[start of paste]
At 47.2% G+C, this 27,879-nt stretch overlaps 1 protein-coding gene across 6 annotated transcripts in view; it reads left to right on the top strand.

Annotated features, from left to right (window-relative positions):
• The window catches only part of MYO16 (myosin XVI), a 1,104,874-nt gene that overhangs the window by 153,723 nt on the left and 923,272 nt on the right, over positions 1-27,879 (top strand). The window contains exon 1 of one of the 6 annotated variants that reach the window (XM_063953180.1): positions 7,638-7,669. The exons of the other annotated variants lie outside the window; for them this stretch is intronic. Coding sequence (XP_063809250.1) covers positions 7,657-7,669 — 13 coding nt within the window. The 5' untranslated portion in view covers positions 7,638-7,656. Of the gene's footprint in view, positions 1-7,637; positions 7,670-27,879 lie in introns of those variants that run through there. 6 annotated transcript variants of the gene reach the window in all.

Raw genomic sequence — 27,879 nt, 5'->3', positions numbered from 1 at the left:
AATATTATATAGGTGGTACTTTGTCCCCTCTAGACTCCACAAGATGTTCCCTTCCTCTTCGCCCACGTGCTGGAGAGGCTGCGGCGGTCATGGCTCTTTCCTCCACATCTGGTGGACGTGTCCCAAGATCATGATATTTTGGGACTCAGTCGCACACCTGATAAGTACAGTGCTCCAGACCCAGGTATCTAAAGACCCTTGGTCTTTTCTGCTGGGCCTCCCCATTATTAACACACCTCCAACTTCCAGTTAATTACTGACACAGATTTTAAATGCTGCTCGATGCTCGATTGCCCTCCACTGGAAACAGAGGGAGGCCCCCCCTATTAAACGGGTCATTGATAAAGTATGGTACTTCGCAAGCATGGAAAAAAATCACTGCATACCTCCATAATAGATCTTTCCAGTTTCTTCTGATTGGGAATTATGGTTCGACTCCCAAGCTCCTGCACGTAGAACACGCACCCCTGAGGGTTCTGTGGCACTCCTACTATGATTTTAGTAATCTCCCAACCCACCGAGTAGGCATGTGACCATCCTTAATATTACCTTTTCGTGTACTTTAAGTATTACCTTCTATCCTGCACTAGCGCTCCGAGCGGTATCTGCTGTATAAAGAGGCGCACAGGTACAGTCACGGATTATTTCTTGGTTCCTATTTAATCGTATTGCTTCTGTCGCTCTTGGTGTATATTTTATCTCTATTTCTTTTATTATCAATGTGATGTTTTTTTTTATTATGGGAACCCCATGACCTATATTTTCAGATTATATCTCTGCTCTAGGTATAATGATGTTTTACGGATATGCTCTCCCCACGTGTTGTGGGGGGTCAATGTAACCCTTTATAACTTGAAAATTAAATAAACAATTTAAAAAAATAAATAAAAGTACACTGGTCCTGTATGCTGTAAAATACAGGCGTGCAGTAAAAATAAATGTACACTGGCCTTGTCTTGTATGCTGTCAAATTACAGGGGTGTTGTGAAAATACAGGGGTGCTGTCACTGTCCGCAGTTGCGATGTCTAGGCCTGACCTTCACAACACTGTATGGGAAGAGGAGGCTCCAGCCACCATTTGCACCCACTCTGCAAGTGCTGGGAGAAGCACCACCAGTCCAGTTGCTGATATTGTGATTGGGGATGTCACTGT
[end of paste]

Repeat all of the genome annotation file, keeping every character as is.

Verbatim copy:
At 47.2% G+C, this 27,879-nt stretch overlaps 1 protein-coding gene across 6 annotated transcripts in view; it reads left to right on the top strand.

Annotated features, from left to right (window-relative positions):
• The window catches only part of MYO16 (myosin XVI), a 1,104,874-nt gene that overhangs the window by 153,723 nt on the left and 923,272 nt on the right, over positions 1-27,879 (top strand). The window contains exon 1 of one of the 6 annotated variants that reach the window (XM_063953180.1): positions 7,638-7,669. The exons of the other annotated variants lie outside the window; for them this stretch is intronic. Coding sequence (XP_063809250.1) covers positions 7,657-7,669 — 13 coding nt within the window. The 5' untranslated portion in view covers positions 7,638-7,656. Of the gene's footprint in view, positions 1-7,637; positions 7,670-27,879 lie in introns of those variants that run through there. 6 annotated transcript variants of the gene reach the window in all.

Raw genomic sequence — 27,879 nt, 5'->3', positions numbered from 1 at the left:
AATATTATATAGGTGGTACTTTGTCCCCTCTAGACTCCACAAGATGTTCCCTTCCTCTTCGCCCACGTGCTGGAGAGGCTGCGGCGGTCATGGCTCTTTCCTCCACATCTGGTGGACGTGTCCCAAGATCATGATATTTTGGGACTCAGTCGCACACCTGATAAGTACAGTGCTCCAGACCCAGGTATCTAAAGACCCTTGGTCTTTTCTGCTGGGCCTCCCCATTATTAACACACCTCCAACTTCCAGTTAATTACTGACACAGATTTTAAATGCTGCTCGATGCTCGATTGCCCTCCACTGGAAACAGAGGGAGGCCCCCCCTATTAAACGGGTCATTGATAAAGTATGGTACTTCGCAAGCATGGAAAAAAATCACTGCATACCTCCATAATAGATCTTTCCAGTTTCTTCTGATTGGGAATTATGGTTCGACTCCCAAGCTCCTGCACGTAGAACACGCACCCCTGAGGGTTCTGTGGCACTCCTACTATGATTTTAGTAATCTCCCAACCCACCGAGTAGGCATGTGACCATCCTTAATATTACCTTTTCGTGTACTTTAAGTATTACCTTCTATCCTGCACTAGCGCTCCGAGCGGTATCTGCTGTATAAAGAGGCGCACAGGTACAGTCACGGATTATTTCTTGGTTCCTATTTAATCGTATTGCTTCTGTCGCTCTTGGTGTATATTTTATCTCTATTTCTTTTATTATCAATGTGATGTTTTTTTTTATTATGGGAACCCCATGACCTATATTTTCAGATTATATCTCTGCTCTAGGTATAATGATGTTTTACGGATATGCTCTCCCCACGTGTTGTGGGGGGTCAATGTAACCCTTTATAACTTGAAAATTAAATAAACAATTTAAAAAAATAAATAAAAGTACACTGGTCCTGTATGCTGTAAAATACAGGCGTGCAGTAAAAATAAATGTACACTGGCCTTGTCTTGTATGCTGTCAAATTACAGGGGTGTTGTGAAAATACAGGGGTGCTGTCACTGTCCGCAGTTGCGATGTCTAGGCCTGACCTTCACAACACTGTATGGGAAGAGGAGGCTCCAGCCACCATTTGCACCCACTCTGCAAGTGCTGGGAGAAGCACCACCAGTCCAGTTGCTGATATTGTGATTGGGGATGTCACTGT